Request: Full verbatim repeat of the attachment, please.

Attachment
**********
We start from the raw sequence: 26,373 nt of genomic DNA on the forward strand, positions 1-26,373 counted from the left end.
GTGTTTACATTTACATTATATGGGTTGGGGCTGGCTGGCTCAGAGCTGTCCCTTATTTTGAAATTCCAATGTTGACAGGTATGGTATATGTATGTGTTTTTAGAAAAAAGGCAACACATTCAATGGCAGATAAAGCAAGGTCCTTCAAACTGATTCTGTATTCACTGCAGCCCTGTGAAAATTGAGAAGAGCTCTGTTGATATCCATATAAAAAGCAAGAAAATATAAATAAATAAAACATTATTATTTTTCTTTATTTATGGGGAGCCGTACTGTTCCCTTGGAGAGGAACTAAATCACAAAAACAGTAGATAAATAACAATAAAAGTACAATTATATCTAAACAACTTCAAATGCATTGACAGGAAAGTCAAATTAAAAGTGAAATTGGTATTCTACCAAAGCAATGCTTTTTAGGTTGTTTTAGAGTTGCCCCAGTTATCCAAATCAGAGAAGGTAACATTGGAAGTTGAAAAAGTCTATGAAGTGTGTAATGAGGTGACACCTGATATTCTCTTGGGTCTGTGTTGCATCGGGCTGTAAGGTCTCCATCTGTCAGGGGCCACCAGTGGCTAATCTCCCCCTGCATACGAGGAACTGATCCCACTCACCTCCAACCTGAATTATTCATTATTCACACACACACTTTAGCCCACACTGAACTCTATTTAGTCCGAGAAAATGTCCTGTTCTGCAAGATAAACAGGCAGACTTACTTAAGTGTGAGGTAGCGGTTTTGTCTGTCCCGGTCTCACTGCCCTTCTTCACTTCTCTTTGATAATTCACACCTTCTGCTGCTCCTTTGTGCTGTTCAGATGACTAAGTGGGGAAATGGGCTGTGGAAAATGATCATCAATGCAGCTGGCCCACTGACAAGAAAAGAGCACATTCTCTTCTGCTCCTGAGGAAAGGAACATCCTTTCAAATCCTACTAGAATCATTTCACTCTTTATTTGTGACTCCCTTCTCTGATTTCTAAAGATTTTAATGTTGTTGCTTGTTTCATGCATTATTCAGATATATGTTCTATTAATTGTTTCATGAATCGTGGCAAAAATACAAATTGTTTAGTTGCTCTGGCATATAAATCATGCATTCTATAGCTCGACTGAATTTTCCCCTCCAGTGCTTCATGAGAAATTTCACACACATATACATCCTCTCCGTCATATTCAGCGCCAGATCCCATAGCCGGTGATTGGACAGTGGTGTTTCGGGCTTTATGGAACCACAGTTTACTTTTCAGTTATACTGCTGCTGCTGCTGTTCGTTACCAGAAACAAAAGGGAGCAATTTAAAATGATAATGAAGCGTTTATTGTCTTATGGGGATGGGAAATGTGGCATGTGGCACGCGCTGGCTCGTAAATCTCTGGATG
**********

We start from the raw sequence: 26,373 nt of genomic DNA on the forward strand, positions 1-26,373 counted from the left end.
GTGTTTACATTTACATTATATGGGTTGGGGCTGGCTGGCTCAGAGCTGTCCCTTATTTTGAAATTCCAATGTTGACAGGTATGGTATATGTATGTGTTTTTAGAAAAAAGGCAACACATTCAATGGCAGATAAAGCAAGGTCCTTCAAACTGATTCTGTATTCACTGCAGCCCTGTGAAAATTGAGAAGAGCTCTGTTGATATCCATATAAAAAGCAAGAAAATATAAATAAATAAAACATTATTATTTTTCTTTATTTATGGGGAGCCGTACTGTTCCCTTGGAGAGGAACTAAATCACAAAAACAGTAGATAAATAACAATAAAAGTACAATTATATCTAAACAACTTCAAATGCATTGACAGGAAAGTCAAATTAAAAGTGAAATTGGTATTCTACCAAAGCAATGCTTTTTAGGTTGTTTTAGAGTTGCCCCAGTTATCCAAATCAGAGAAGGTAACATTGGAAGTTGAAAAAGTCTATGAAGTGTGTAATGAGGTGACACCTGATATTCTCTTGGGTCTGTGTTGCATCGGGCTGTAAGGTCTCCATCTGTCAGGGGCCACCAGTGGCTAATCTCCCCCTGCATACGAGGAACTGATCCCACTCACCTCCAACCTGAATTATTCATTATTCACACACACACTTTAGCCCACACTGAACTCTATTTAGTCCGAGAAAATGTCCTGTTCTGCAAGATAAACAGGCAGACTTACTTAAGTGTGAGGTAGCGGTTTTGTCTGTCCCGGTCTCACTGCCCTTCTTCACTTCTCTTTGATAATTCACACCTTCTGCTGCTCCTTTGTGCTGTTCAGATGACTAAGTGGGGAAATGGGCTGTGGAAAATGATCATCAATGCAGCTGGCCCACTGACAAGAAAAGAGCACATTCTCTTCTGCTCCTGAGGAAAGGAACATCCTTTCAAATCCTACTAGAATCATTTCACTCTTTATTTGTGACTCCCTTCTCTGATTTCTAAAGATTTTAATGTTGTTGCTTGTTTCATGCATTATTCAGATATATGTTCTATTAATTGTTTCATGAATCGTGGCAAAAATACAAATTGTTTAGTTGCTCTGGCATATAAATCATGCATTCTATAGCTCGACTGAATTTTCCCCTCCAGTGCTTCATGAGAAATTTCACACACATATACATCCTCTCCGTCATATTCAGCGCCAGATCCCATAGCCGGTGATTGGACAGTGGTGTTTCGGGCTTTATGGAACCACAGTTTACTTTTCAGTTATACTGCTGCTGCTGCTGTTCGTTACCAGAAACAAAAGGGAGCAATTTAAAATGATAATGAAGCGTTTATTGTCTTATGGGGATGGGAAATGTGGCATGTGGCACGCGCTGGCTCGTAAATCTCTGGATG